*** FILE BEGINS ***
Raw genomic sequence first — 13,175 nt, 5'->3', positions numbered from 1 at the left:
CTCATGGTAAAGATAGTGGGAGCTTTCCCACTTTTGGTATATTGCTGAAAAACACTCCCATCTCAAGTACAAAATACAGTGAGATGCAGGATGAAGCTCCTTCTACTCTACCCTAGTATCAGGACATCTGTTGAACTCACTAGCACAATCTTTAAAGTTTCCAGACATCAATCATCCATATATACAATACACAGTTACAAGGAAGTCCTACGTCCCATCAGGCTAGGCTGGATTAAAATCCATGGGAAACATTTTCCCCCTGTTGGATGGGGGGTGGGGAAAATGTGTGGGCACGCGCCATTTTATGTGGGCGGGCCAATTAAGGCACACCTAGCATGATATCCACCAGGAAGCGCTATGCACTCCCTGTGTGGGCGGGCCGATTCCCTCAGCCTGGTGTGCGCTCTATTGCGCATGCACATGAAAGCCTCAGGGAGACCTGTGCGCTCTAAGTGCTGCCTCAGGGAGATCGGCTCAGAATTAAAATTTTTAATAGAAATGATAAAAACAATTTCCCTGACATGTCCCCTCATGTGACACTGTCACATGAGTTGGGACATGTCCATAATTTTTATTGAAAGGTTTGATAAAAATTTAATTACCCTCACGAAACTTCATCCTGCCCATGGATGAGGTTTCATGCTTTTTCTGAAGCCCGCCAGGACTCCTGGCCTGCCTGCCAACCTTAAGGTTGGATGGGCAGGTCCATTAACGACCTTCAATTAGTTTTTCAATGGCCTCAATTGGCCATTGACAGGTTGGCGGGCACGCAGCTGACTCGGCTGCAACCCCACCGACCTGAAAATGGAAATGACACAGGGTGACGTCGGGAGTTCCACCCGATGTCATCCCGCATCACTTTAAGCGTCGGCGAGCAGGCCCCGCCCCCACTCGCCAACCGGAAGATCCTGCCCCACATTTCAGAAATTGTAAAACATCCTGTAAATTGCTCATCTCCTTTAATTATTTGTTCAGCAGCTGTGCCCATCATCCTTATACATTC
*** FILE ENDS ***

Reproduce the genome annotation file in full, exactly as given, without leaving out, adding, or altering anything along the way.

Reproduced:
Raw genomic sequence first — 13,175 nt, 5'->3', positions numbered from 1 at the left:
CTCATGGTAAAGATAGTGGGAGCTTTCCCACTTTTGGTATATTGCTGAAAAACACTCCCATCTCAAGTACAAAATACAGTGAGATGCAGGATGAAGCTCCTTCTACTCTACCCTAGTATCAGGACATCTGTTGAACTCACTAGCACAATCTTTAAAGTTTCCAGACATCAATCATCCATATATACAATACACAGTTACAAGGAAGTCCTACGTCCCATCAGGCTAGGCTGGATTAAAATCCATGGGAAACATTTTCCCCCTGTTGGATGGGGGGTGGGGAAAATGTGTGGGCACGCGCCATTTTATGTGGGCGGGCCAATTAAGGCACACCTAGCATGATATCCACCAGGAAGCGCTATGCACTCCCTGTGTGGGCGGGCCGATTCCCTCAGCCTGGTGTGCGCTCTATTGCGCATGCACATGAAAGCCTCAGGGAGACCTGTGCGCTCTAAGTGCTGCCTCAGGGAGATCGGCTCAGAATTAAAATTTTTAATAGAAATGATAAAAACAATTTCCCTGACATGTCCCCTCATGTGACACTGTCACATGAGTTGGGACATGTCCATAATTTTTATTGAAAGGTTTGATAAAAATTTAATTACCCTCACGAAACTTCATCCTGCCCATGGATGAGGTTTCATGCTTTTTCTGAAGCCCGCCAGGACTCCTGGCCTGCCTGCCAACCTTAAGGTTGGATGGGCAGGTCCATTAACGACCTTCAATTAGTTTTTCAATGGCCTCAATTGGCCATTGACAGGTTGGCGGGCACGCAGCTGACTCGGCTGCAACCCCACCGACCTGAAAATGGAAATGACACAGGGTGACGTCGGGAGTTCCACCCGATGTCATCCCGCATCACTTTAAGCGTCGGCGAGCAGGCCCCGCCCCCACTCGCCAACCGGAAGATCCTGCCCCACATTTCAGAAATTGTAAAACATCCTGTAAATTGCTCATCTCCTTTAATTATTTGTTCAGCAGCTGTGCCCATCATCCTTATACATTC